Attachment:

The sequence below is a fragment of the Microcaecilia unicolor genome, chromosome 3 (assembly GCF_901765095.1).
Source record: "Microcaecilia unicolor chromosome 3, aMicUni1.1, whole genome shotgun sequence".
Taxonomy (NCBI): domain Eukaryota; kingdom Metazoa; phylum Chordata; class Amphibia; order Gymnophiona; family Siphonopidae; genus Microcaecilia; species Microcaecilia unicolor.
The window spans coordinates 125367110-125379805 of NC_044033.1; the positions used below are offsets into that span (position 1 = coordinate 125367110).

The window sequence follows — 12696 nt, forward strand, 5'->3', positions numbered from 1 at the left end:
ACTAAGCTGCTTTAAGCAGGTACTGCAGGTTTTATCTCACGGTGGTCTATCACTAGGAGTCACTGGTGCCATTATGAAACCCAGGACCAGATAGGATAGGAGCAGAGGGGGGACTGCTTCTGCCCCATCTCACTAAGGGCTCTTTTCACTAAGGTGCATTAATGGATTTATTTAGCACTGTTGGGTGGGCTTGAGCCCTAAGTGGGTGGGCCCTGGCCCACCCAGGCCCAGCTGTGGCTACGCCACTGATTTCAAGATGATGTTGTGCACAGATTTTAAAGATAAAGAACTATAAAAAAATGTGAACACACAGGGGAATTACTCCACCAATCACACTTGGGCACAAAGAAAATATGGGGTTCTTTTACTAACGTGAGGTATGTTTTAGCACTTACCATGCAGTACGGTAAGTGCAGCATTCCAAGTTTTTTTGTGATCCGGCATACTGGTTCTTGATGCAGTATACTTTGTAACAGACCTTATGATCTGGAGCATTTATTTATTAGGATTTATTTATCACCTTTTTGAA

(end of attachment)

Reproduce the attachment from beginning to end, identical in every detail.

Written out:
The sequence below is a fragment of the Microcaecilia unicolor genome, chromosome 3 (assembly GCF_901765095.1).
Source record: "Microcaecilia unicolor chromosome 3, aMicUni1.1, whole genome shotgun sequence".
Taxonomy (NCBI): domain Eukaryota; kingdom Metazoa; phylum Chordata; class Amphibia; order Gymnophiona; family Siphonopidae; genus Microcaecilia; species Microcaecilia unicolor.
The window spans coordinates 125367110-125379805 of NC_044033.1; the positions used below are offsets into that span (position 1 = coordinate 125367110).

The window sequence follows — 12696 nt, forward strand, 5'->3', positions numbered from 1 at the left end:
ACTAAGCTGCTTTAAGCAGGTACTGCAGGTTTTATCTCACGGTGGTCTATCACTAGGAGTCACTGGTGCCATTATGAAACCCAGGACCAGATAGGATAGGAGCAGAGGGGGGACTGCTTCTGCCCCATCTCACTAAGGGCTCTTTTCACTAAGGTGCATTAATGGATTTATTTAGCACTGTTGGGTGGGCTTGAGCCCTAAGTGGGTGGGCCCTGGCCCACCCAGGCCCAGCTGTGGCTACGCCACTGATTTCAAGATGATGTTGTGCACAGATTTTAAAGATAAAGAACTATAAAAAAATGTGAACACACAGGGGAATTACTCCACCAATCACACTTGGGCACAAAGAAAATATGGGGTTCTTTTACTAACGTGAGGTATGTTTTAGCACTTACCATGCAGTACGGTAAGTGCAGCATTCCAAGTTTTTTTGTGATCCGGCATACTGGTTCTTGATGCAGTATACTTTGTAACAGACCTTATGATCTGGAGCATTTATTTATTAGGATTTATTTATCACCTTTTTGAA